The Accidental Grey Nomad
Wendy Harmer is best known as one of the greats of Australian comedy, although her ‘funny girl’ reputation possibly outshine what has been a truly remarkable career.
Wendy started out as a journalist, broke into Melbourne theatre comedy and ended up becoming a national star in hit ABC TV comedy series of the late 1980s. Her success is even more noteworthy when you consider she overcame a speech impediment in early life and went on to thrive in the cut throat world of Sydney breakfast radio for more than a decade. She was even the first woman to host ‘Television’s Night of Nights’ the Logies!
Throughout all this time she’s been an avid writer, publishing some 20 books for adults, kids and teens. Her most recent venture is in web publishing www.thehoopla.com.au. As she describes it; “The Hoopla is an online news and magazine site for a community of wise, warm, witty and wonderful women.”
Growing up on a farm in rural Victoria, Wendy has a deep love for the Australian bush. She became a Winnebago owner ‘by accident’ and is now passionate about helping make Australia a paradise for RV owners.
Did you go camping or caravanning when you were young, if so where, can you tell us about it.
We camped a lot when I was a kid. I can still remember Dad swearing when he found a tent peg missing when he was raising the huge old cream and green canvas tent which must have weighed a ton!
We lived in central Victoria, so most of our trips were to the banks of a river somewhere – the Campaspe, the Goulburn or the mighty Murray – in the hunt for the elusive redfin. We were definitely an inland tribe – no beaches for us. The Grampians were also a favourite spot. There was a little caravan for a while too – hardly big enough to turn around in, so we four kids slept in the annex and laughed ourselves silly way into the night, that’s when we weren’t terrified at the creepy sounds coming from outside the canvas.
They were great days, no doubt about it.
Do you ever camp or go caravanning today – if so do you have a favourite place?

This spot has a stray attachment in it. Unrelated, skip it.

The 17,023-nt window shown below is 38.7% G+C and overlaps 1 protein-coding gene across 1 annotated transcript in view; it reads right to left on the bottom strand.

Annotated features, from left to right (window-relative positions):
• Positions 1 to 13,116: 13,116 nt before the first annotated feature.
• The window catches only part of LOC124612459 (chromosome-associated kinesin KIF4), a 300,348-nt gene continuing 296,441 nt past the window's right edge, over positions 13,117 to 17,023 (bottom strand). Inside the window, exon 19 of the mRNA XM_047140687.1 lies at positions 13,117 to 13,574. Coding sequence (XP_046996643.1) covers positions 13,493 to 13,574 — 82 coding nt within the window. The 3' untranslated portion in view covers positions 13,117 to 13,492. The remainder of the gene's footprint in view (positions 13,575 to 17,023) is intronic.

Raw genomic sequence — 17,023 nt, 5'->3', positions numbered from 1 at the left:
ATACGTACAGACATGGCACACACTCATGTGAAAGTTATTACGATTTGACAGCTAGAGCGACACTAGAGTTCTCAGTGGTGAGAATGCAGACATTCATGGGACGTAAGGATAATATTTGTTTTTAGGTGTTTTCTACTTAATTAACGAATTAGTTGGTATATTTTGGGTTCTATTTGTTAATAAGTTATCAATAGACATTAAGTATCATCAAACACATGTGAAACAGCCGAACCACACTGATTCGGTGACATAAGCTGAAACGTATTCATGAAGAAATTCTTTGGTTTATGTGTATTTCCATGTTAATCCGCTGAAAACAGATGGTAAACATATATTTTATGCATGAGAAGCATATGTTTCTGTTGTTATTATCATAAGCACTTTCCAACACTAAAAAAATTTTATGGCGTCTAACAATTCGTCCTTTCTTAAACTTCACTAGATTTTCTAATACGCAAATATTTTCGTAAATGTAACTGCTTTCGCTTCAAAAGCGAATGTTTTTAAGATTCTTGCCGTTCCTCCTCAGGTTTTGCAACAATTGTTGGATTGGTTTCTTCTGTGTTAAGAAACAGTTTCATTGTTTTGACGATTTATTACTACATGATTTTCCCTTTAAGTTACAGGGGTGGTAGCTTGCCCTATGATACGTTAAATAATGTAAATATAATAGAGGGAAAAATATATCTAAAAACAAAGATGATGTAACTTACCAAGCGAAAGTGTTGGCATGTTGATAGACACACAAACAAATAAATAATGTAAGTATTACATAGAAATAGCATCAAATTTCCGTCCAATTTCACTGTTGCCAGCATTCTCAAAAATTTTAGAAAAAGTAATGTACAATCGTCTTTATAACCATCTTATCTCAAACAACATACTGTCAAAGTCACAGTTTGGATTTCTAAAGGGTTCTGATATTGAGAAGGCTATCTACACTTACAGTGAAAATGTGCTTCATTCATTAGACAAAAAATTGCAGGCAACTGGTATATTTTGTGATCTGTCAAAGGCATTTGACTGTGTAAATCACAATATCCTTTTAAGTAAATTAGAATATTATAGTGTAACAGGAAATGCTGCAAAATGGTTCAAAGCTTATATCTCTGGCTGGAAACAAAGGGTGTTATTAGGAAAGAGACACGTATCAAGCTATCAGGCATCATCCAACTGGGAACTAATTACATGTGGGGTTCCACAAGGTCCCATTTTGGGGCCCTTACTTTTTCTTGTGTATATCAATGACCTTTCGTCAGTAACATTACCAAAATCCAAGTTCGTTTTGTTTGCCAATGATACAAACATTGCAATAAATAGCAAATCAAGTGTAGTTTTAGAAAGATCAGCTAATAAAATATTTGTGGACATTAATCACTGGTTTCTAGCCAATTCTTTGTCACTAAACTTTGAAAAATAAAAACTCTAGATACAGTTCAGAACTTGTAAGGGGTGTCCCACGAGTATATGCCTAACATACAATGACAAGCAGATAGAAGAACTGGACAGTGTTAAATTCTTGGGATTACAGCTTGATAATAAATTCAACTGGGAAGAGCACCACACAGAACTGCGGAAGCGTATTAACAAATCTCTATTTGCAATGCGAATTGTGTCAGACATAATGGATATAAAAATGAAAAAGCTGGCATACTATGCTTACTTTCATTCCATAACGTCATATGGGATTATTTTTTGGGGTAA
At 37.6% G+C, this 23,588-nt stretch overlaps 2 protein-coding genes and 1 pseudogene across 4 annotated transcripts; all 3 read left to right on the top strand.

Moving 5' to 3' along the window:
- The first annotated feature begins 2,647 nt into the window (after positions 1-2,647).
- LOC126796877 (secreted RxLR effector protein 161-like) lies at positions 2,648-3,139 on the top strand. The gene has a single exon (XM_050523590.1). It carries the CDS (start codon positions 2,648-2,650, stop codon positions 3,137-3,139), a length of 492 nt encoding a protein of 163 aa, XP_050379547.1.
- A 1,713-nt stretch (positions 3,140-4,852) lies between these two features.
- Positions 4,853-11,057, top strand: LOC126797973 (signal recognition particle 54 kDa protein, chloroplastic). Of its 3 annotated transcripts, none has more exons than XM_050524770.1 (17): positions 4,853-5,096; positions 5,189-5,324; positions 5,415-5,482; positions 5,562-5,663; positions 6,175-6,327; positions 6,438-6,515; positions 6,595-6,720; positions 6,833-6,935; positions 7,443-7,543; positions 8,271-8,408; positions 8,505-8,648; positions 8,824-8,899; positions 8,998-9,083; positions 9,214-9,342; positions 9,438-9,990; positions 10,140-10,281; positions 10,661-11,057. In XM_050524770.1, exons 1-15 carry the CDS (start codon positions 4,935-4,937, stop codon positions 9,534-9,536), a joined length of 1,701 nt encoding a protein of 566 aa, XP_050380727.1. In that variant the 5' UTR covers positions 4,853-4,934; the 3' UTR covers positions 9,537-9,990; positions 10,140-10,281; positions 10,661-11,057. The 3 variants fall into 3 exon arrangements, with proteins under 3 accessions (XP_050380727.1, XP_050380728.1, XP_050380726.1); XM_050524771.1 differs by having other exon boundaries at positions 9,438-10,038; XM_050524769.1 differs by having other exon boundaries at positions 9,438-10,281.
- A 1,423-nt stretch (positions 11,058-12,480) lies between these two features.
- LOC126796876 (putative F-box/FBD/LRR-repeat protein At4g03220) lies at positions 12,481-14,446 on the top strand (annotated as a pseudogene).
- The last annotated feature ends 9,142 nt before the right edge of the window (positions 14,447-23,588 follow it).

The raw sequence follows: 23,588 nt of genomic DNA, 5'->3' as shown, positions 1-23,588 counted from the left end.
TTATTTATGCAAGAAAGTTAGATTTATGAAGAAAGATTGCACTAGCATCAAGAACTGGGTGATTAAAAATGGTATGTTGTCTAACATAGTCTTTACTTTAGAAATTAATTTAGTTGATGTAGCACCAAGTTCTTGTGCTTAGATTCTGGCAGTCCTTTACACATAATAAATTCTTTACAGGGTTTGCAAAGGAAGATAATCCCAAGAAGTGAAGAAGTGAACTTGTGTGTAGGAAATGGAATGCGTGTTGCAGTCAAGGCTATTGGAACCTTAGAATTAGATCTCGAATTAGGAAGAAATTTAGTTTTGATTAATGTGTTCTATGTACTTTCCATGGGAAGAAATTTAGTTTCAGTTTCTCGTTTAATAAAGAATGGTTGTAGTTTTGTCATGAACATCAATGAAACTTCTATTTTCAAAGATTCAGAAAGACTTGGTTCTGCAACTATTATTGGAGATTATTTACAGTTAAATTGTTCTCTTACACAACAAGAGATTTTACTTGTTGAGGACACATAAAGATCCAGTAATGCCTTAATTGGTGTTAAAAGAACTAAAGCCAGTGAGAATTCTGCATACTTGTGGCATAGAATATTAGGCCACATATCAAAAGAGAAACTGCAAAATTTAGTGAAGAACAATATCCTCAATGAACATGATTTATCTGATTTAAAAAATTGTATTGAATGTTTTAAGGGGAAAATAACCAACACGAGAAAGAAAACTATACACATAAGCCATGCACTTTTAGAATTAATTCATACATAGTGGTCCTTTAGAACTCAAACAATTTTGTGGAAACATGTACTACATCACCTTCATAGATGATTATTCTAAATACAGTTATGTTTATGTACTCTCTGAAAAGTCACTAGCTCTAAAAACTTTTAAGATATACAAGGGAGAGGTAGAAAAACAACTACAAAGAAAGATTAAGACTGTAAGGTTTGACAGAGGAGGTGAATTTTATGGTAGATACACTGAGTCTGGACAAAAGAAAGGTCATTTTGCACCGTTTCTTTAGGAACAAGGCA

Some years ago I bought my father a Winnebago as he was living alone, in his 70s and a bit bored with life after he had sold his farm. It was a lumbering beast of a thing with a shower, toilet, microwave, DVD player – all the bells and whistles. Something I thought I’d never be seen dead in.
Dad loaded up his mate Meggsy and I don’t think we saw him for about four years! -Except for the odd postcard from an outback town we’d never heard of. Best money I ever spent. These days Dad has Parkinson’s disease so the Winnie came back to me and I became an Accidental Grey Nomad. My husband, two kids and I blart off whenever we have the chance. We have done lots of travelling in it – perhaps most memorable was the New Year’s Eve we spent on a bank of the Snowy River, far, far from the madness of the Sydney fireworks. We took the Winnie over to Tassie and one night camped in the grounds of the Hobart Casino, another in the Launceston Botanical gardens – good sites being hard to find.
These days my kids are teens and would rather stay in a hotel with room service! But the Winnie is still trundling along and my husband and his mates – all keen surfers – use it to chase great waves up and down the NSW coast.
Based on your experience, do you have any tips for campers, must do’s and dont’s?
I’ve ducked under the dashboard as we’ve driven the Winnie into a remote campsite and been sniffed at by “eco-campers” as a redneck in a Big Rig -then watched in horror as the tentdwellers chop down trees for the camp fire and dig holes in the ground for bush dunnies. Meanwhile, in our motorhome, we cook over the gas stove and the water we use to wash dishes, shower and flush our onboard loo has been hauled from Sydney. Do it right and the motorhome has a minimal impact on the environment. Like most responsible motorhomers, we’re careful to leave only tyre
tracks after our adventures.
The loss of great caravan park sites to permanent cabins is to be lamented. Why not just stay in a hotel? More should be done to support motorhome drivers – more sites, more dump points for black and grey water. There’s an opportunity here for Australia, the largest, most spectacular island on the planet, to become a paradise for road adventurers.
Do you still like to get out and explore Australia, what’s high on your travel list?
I very much want to take the van on a trip to the Flinders Ranges. Been number one on my list for some time now. I love the dry, desert country the best. As I said, I’m from the inland tribe and love the broad, flat expanses of Australia, the red soil and the vast vault of sky from horizon to horizon. And I’d love to go back to the Uluru- Kata Tjuta National Park – it’s probably my favourite place in the world. I experience a profound sense of peace when I’m there and for me, Uluru has a sense of spirituality I haven’t experienced, even in the finest cathedrals of Europe.
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